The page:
My first rejection

I didn't tell anyone I was sending in a query. I didn't have time to. It came back within 24 hours and I was grateful! It was a very polite rejection letter, just in case you didn't catch the title and I was holding you in suspense. Now, looking over my query, it needs to be tighter. I've been researching agents and it's nice to know what doesn't appeal to one, may appeal to another.

I may shelve it for a while and then see what it looks like. I might try one more cast before I store it.

Also, someone was complaining about how authors are treated so poorly in the publishing industry, even though writers provide the fodder to sell. I pondered that for a while. It seems to me, that's true of many industries. Take fishing. The fishermen are the lowest ones on the totem pole and the chefs, the ones that prepare the fish and distribute it, are the ones with all the glory, calling the shots etc. Well, writers are like the fishermen. The industry couldn't survive without us, but it's not a glorious job. Happy fishing!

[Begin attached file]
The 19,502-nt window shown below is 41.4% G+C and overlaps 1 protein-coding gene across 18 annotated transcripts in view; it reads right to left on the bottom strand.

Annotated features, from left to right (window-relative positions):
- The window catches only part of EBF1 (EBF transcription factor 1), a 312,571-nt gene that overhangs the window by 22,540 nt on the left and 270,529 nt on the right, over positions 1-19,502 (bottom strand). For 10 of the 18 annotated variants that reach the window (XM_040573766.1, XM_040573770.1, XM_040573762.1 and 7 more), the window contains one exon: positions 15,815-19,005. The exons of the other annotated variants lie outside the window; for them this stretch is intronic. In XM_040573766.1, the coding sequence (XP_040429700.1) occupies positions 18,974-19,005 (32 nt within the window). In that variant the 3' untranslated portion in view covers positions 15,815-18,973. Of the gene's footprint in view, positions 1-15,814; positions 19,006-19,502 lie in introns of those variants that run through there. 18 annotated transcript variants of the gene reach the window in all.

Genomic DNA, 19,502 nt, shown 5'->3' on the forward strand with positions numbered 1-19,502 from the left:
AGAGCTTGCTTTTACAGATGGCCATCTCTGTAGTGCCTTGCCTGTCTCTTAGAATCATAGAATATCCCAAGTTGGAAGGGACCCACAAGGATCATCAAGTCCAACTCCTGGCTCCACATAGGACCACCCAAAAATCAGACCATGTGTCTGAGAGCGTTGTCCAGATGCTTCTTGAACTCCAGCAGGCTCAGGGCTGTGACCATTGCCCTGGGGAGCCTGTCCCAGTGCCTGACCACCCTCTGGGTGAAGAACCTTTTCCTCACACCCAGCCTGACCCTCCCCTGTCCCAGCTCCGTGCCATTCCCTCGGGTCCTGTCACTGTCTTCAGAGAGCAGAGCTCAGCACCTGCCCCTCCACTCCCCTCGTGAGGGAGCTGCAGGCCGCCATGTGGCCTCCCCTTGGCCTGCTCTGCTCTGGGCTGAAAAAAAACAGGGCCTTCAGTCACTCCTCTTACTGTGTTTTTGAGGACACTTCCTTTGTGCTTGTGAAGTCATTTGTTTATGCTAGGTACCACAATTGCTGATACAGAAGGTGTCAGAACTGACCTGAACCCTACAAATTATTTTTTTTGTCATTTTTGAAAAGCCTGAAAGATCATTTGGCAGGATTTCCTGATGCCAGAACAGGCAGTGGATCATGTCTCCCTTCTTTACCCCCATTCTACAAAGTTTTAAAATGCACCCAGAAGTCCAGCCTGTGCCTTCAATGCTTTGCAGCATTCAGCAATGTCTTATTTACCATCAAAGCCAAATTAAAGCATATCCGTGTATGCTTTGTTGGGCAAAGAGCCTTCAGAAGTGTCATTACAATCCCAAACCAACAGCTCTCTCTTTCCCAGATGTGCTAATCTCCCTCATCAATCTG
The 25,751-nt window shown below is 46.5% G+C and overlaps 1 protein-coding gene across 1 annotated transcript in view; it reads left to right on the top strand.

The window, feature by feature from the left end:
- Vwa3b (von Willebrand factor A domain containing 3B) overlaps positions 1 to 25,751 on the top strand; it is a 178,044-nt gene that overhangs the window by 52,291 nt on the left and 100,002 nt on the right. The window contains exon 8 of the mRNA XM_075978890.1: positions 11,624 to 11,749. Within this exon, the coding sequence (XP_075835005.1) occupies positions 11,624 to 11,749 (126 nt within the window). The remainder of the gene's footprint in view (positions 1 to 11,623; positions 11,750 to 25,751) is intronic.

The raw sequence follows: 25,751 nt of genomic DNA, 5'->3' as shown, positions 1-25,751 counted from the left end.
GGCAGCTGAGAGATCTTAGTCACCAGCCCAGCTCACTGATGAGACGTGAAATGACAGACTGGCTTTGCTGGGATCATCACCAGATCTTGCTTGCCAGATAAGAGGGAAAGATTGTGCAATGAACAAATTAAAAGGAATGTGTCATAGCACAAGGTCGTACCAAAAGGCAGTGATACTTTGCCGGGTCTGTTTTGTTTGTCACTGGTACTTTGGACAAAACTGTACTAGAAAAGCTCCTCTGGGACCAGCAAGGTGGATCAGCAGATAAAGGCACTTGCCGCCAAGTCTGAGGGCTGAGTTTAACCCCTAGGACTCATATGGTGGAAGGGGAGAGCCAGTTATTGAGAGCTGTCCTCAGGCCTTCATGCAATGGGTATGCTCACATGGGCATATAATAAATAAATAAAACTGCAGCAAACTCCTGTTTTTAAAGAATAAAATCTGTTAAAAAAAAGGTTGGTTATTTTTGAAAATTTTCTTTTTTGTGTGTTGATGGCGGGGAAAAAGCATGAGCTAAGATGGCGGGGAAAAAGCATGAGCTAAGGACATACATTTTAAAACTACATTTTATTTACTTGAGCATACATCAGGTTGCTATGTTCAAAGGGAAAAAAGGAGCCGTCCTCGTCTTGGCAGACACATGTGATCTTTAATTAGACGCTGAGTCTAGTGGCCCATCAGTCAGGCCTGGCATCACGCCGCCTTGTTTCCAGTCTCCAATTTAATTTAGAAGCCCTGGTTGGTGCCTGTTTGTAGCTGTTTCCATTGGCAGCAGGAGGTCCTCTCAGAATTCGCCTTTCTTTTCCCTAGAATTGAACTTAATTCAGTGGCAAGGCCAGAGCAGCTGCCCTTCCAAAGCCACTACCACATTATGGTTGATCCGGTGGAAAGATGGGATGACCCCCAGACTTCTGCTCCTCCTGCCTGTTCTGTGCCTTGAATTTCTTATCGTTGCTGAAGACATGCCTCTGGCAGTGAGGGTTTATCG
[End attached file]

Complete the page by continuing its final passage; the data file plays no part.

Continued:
1. Rejections. Life is about this I think. But usually they at least give you something to learn. My latest paper was recently rejected and so was our grant. In the field of science this happens so much, we rarely get depressed about it anymore. Just broody =) Someone is going to like that book. The idea was original and I thought it was pretty much a page turner, YA fiction all the way. I would buy it, and I hate spending money! Good luck with your next queries, let me know if you ever want me to read something again!

  2. If you want to take a peak at what I sent the good professor, I can get you another copy. It's much improved since that first draft!

  3. I would love to read it again. You can just email it this time if you'd like.


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